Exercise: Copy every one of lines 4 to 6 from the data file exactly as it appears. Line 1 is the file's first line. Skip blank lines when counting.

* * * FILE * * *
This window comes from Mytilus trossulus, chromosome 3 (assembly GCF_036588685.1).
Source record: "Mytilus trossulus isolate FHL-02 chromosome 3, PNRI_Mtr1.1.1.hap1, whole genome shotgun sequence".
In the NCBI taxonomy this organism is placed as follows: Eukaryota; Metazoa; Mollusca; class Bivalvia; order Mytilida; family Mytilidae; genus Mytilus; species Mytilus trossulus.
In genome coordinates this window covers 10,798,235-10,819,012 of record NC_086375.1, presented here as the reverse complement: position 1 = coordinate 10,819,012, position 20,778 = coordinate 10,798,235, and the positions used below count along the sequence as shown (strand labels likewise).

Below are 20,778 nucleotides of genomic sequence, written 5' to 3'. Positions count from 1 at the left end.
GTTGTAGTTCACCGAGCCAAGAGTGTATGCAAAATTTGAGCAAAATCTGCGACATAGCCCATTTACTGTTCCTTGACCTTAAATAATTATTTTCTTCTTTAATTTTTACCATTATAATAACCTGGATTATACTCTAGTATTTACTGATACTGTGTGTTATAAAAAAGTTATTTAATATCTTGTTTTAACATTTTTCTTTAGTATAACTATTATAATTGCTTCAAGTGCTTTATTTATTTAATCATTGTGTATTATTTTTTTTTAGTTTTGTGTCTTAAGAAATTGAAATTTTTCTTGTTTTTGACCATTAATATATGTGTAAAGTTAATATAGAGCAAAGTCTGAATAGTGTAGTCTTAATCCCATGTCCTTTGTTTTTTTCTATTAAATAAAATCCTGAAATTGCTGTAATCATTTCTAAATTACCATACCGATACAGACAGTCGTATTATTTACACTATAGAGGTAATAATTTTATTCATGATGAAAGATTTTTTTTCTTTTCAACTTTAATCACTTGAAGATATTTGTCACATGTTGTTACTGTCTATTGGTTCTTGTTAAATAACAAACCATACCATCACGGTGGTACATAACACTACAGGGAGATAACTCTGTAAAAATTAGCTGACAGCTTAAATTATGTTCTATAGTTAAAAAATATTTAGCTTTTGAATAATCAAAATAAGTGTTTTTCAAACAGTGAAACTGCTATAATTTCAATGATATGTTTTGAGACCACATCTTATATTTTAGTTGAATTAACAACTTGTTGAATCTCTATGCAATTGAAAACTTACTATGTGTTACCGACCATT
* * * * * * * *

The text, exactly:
In genome coordinates this window covers 10,798,235-10,819,012 of record NC_086375.1, presented here as the reverse complement: position 1 = coordinate 10,819,012, position 20,778 = coordinate 10,798,235, and the positions used below count along the sequence as shown (strand labels likewise).

Below are 20,778 nucleotides of genomic sequence, written 5' to 3'. Positions count from 1 at the left end.
GTTGTAGTTCACCGAGCCAAGAGTGTATGCAAAATTTGAGCAAAATCTGCGACATAGCCCATTTACTGTTCCTTGACCTTAAATAATTATTTTCTTCTTTAATTTTTACCATTATAATAACCTGGATTATACTCTAGTATTTACTGATACTGTGTGTTATAAAAAAGTTATTTAATATCTTGTTTTAACATTTTTCTTTAGTATAACTATTATAATTGCTTCAAGTGCTTTATTTATTTAATCATTGTGTATTATTTTTTTTTAGTTTTGTGTCTTAAGAAATTGAAATTTTTCTTGTTTTTGACCATTAATATATGTGTAAAGTTAATATAGAGCAAAGTCTGAATAGTGTAGTCTTAATCCCATGTCCTTTGTTTTTTTCTATTAAATAAAATCCTGAAATTGCTGTAATCATTTCTAAATTACCATACCGATACAGACAGTCGTATTATTTACACTATAGAGGTAATAATTTTATTCATGATGAAAGATTTTTTTTCTTTTCAACTTTAATCACTTGAAGATATTTGTCACATGTTGTTACTGTCTATTGGTTCTTGTTAAATAACAAACCATACCATCACGGTGGTACATAACACTACAGGGAGATAACTCTGTAAAAATTAGCTGACAGCTTAAATTATGTTCTATAGTTAAAAAATATTTAGCTTTTGAATAATCAAAATAAGTGTTTTTCAAACAGTGAAACTGCTATAATTTCAATGATATGTTTTGAGACCACATCTTATATTTTAGTTGAATTAACAACTTGTTGAATCTCTATGCAATTGAAAACTTACTATGTGTTACCGACCATT